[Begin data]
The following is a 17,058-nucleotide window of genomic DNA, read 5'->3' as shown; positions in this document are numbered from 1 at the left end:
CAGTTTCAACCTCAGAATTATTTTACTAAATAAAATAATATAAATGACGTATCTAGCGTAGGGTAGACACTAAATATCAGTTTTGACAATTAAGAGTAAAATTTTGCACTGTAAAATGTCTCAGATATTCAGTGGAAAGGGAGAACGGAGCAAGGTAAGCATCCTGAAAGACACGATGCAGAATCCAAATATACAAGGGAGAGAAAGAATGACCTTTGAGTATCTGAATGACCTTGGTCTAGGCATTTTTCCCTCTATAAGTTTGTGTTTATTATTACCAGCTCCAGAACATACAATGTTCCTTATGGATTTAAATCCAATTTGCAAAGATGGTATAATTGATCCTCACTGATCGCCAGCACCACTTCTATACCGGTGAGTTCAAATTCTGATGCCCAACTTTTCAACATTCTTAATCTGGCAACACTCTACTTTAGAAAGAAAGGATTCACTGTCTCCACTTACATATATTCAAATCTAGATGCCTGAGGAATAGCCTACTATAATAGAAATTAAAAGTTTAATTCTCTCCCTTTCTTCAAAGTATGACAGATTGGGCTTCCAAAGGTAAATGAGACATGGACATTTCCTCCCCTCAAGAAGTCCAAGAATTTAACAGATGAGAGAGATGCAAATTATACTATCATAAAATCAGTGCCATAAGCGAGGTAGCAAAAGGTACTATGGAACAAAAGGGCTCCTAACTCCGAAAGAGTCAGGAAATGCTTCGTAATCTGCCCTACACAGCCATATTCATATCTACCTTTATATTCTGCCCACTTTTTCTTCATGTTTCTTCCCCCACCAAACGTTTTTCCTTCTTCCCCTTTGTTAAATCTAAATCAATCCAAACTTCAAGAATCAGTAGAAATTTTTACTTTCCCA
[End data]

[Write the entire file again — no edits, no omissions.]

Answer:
The following is a 17,058-nucleotide window of genomic DNA, read 5'->3' as shown; positions in this document are numbered from 1 at the left end:
CAGTTTCAACCTCAGAATTATTTTACTAAATAAAATAATATAAATGACGTATCTAGCGTAGGGTAGACACTAAATATCAGTTTTGACAATTAAGAGTAAAATTTTGCACTGTAAAATGTCTCAGATATTCAGTGGAAAGGGAGAACGGAGCAAGGTAAGCATCCTGAAAGACACGATGCAGAATCCAAATATACAAGGGAGAGAAAGAATGACCTTTGAGTATCTGAATGACCTTGGTCTAGGCATTTTTCCCTCTATAAGTTTGTGTTTATTATTACCAGCTCCAGAACATACAATGTTCCTTATGGATTTAAATCCAATTTGCAAAGATGGTATAATTGATCCTCACTGATCGCCAGCACCACTTCTATACCGGTGAGTTCAAATTCTGATGCCCAACTTTTCAACATTCTTAATCTGGCAACACTCTACTTTAGAAAGAAAGGATTCACTGTCTCCACTTACATATATTCAAATCTAGATGCCTGAGGAATAGCCTACTATAATAGAAATTAAAAGTTTAATTCTCTCCCTTTCTTCAAAGTATGACAGATTGGGCTTCCAAAGGTAAATGAGACATGGACATTTCCTCCCCTCAAGAAGTCCAAGAATTTAACAGATGAGAGAGATGCAAATTATACTATCATAAAATCAGTGCCATAAGCGAGGTAGCAAAAGGTACTATGGAACAAAAGGGCTCCTAACTCCGAAAGAGTCAGGAAATGCTTCGTAATCTGCCCTACACAGCCATATTCATATCTACCTTTATATTCTGCCCACTTTTTCTTCATGTTTCTTCCCCCACCAAACGTTTTTCCTTCTTCCCCTTTGTTAAATCTAAATCAATCCAAACTTCAAGAATCAGTAGAAATTTTTACTTTCCCA